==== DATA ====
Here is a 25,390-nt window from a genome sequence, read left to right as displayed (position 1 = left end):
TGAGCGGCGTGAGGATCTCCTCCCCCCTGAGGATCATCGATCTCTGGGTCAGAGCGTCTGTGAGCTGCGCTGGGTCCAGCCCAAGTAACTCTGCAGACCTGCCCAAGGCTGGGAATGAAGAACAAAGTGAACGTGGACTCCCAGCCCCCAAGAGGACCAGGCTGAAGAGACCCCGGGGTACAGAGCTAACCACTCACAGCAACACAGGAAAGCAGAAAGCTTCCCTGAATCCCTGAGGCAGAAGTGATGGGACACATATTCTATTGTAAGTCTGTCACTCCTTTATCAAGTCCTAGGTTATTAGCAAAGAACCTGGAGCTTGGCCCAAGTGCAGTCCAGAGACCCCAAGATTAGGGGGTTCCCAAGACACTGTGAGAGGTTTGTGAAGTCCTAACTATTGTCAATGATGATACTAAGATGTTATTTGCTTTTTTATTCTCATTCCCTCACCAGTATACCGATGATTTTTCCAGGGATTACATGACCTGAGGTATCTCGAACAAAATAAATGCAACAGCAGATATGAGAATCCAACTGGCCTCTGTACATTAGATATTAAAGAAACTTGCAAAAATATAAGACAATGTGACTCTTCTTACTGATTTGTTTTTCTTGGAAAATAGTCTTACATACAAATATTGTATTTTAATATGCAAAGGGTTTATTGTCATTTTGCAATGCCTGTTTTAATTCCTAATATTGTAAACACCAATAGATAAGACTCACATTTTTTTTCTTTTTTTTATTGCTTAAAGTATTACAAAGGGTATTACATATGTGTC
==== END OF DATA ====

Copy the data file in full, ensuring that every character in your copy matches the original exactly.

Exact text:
Here is a 25,390-nt window from a genome sequence, read left to right as displayed (position 1 = left end):
TGAGCGGCGTGAGGATCTCCTCCCCCCTGAGGATCATCGATCTCTGGGTCAGAGCGTCTGTGAGCTGCGCTGGGTCCAGCCCAAGTAACTCTGCAGACCTGCCCAAGGCTGGGAATGAAGAACAAAGTGAACGTGGACTCCCAGCCCCCAAGAGGACCAGGCTGAAGAGACCCCGGGGTACAGAGCTAACCACTCACAGCAACACAGGAAAGCAGAAAGCTTCCCTGAATCCCTGAGGCAGAAGTGATGGGACACATATTCTATTGTAAGTCTGTCACTCCTTTATCAAGTCCTAGGTTATTAGCAAAGAACCTGGAGCTTGGCCCAAGTGCAGTCCAGAGACCCCAAGATTAGGGGGTTCCCAAGACACTGTGAGAGGTTTGTGAAGTCCTAACTATTGTCAATGATGATACTAAGATGTTATTTGCTTTTTTATTCTCATTCCCTCACCAGTATACCGATGATTTTTCCAGGGATTACATGACCTGAGGTATCTCGAACAAAATAAATGCAACAGCAGATATGAGAATCCAACTGGCCTCTGTACATTAGATATTAAAGAAACTTGCAAAAATATAAGACAATGTGACTCTTCTTACTGATTTGTTTTTCTTGGAAAATAGTCTTACATACAAATATTGTATTTTAATATGCAAAGGGTTTATTGTCATTTTGCAATGCCTGTTTTAATTCCTAATATTGTAAACACCAATAGATAAGACTCACATTTTTTTTCTTTTTTTTATTGCTTAAAGTATTACAAAGGGTATTACATATGTGTC